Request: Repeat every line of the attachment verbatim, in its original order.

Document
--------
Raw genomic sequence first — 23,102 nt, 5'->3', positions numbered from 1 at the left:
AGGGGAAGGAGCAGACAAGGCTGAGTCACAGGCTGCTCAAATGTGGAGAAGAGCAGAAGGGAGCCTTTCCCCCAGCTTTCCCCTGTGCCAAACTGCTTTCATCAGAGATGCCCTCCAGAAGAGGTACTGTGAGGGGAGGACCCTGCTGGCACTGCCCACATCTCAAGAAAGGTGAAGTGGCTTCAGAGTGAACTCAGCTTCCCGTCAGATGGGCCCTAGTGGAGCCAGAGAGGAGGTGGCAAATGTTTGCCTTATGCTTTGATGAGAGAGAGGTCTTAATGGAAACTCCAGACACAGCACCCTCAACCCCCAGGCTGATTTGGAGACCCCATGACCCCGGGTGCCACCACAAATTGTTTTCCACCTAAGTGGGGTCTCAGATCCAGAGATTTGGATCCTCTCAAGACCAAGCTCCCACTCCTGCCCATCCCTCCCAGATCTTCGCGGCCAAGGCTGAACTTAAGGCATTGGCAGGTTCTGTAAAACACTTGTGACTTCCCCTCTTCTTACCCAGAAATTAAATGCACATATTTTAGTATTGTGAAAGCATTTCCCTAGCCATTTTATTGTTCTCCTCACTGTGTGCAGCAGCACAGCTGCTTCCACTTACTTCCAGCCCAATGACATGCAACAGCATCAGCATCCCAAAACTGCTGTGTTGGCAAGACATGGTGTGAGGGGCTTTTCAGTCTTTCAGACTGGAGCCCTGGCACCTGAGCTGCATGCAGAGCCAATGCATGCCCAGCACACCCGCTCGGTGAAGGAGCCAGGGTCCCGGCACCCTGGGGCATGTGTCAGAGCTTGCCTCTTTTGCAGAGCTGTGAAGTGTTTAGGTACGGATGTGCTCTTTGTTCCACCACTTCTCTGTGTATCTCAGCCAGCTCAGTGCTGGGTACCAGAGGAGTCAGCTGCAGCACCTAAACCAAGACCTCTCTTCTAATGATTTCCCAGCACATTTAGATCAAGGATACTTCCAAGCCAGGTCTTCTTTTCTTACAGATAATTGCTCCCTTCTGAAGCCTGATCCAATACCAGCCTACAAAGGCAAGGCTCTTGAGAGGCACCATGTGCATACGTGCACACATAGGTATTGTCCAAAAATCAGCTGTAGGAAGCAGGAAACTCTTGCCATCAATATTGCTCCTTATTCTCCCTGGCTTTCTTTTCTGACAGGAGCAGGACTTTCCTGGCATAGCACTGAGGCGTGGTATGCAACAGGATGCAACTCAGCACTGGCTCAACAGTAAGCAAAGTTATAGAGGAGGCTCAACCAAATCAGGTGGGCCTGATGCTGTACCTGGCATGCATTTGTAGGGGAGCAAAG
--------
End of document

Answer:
Raw genomic sequence first — 23,102 nt, 5'->3', positions numbered from 1 at the left:
AGGGGAAGGAGCAGACAAGGCTGAGTCACAGGCTGCTCAAATGTGGAGAAGAGCAGAAGGGAGCCTTTCCCCCAGCTTTCCCCTGTGCCAAACTGCTTTCATCAGAGATGCCCTCCAGAAGAGGTACTGTGAGGGGAGGACCCTGCTGGCACTGCCCACATCTCAAGAAAGGTGAAGTGGCTTCAGAGTGAACTCAGCTTCCCGTCAGATGGGCCCTAGTGGAGCCAGAGAGGAGGTGGCAAATGTTTGCCTTATGCTTTGATGAGAGAGAGGTCTTAATGGAAACTCCAGACACAGCACCCTCAACCCCCAGGCTGATTTGGAGACCCCATGACCCCGGGTGCCACCACAAATTGTTTTCCACCTAAGTGGGGTCTCAGATCCAGAGATTTGGATCCTCTCAAGACCAAGCTCCCACTCCTGCCCATCCCTCCCAGATCTTCGCGGCCAAGGCTGAACTTAAGGCATTGGCAGGTTCTGTAAAACACTTGTGACTTCCCCTCTTCTTACCCAGAAATTAAATGCACATATTTTAGTATTGTGAAAGCATTTCCCTAGCCATTTTATTGTTCTCCTCACTGTGTGCAGCAGCACAGCTGCTTCCACTTACTTCCAGCCCAATGACATGCAACAGCATCAGCATCCCAAAACTGCTGTGTTGGCAAGACATGGTGTGAGGGGCTTTTCAGTCTTTCAGACTGGAGCCCTGGCACCTGAGCTGCATGCAGAGCCAATGCATGCCCAGCACACCCGCTCGGTGAAGGAGCCAGGGTCCCGGCACCCTGGGGCATGTGTCAGAGCTTGCCTCTTTTGCAGAGCTGTGAAGTGTTTAGGTACGGATGTGCTCTTTGTTCCACCACTTCTCTGTGTATCTCAGCCAGCTCAGTGCTGGGTACCAGAGGAGTCAGCTGCAGCACCTAAACCAAGACCTCTCTTCTAATGATTTCCCAGCACATTTAGATCAAGGATACTTCCAAGCCAGGTCTTCTTTTCTTACAGATAATTGCTCCCTTCTGAAGCCTGATCCAATACCAGCCTACAAAGGCAAGGCTCTTGAGAGGCACCATGTGCATACGTGCACACATAGGTATTGTCCAAAAATCAGCTGTAGGAAGCAGGAAACTCTTGCCATCAATATTGCTCCTTATTCTCCCTGGCTTTCTTTTCTGACAGGAGCAGGACTTTCCTGGCATAGCACTGAGGCGTGGTATGCAACAGGATGCAACTCAGCACTGGCTCAACAGTAAGCAAAGTTATAGAGGAGGCTCAACCAAATCAGGTGGGCCTGATGCTGTACCTGGCATGCATTTGTAGGGGAGCAAAG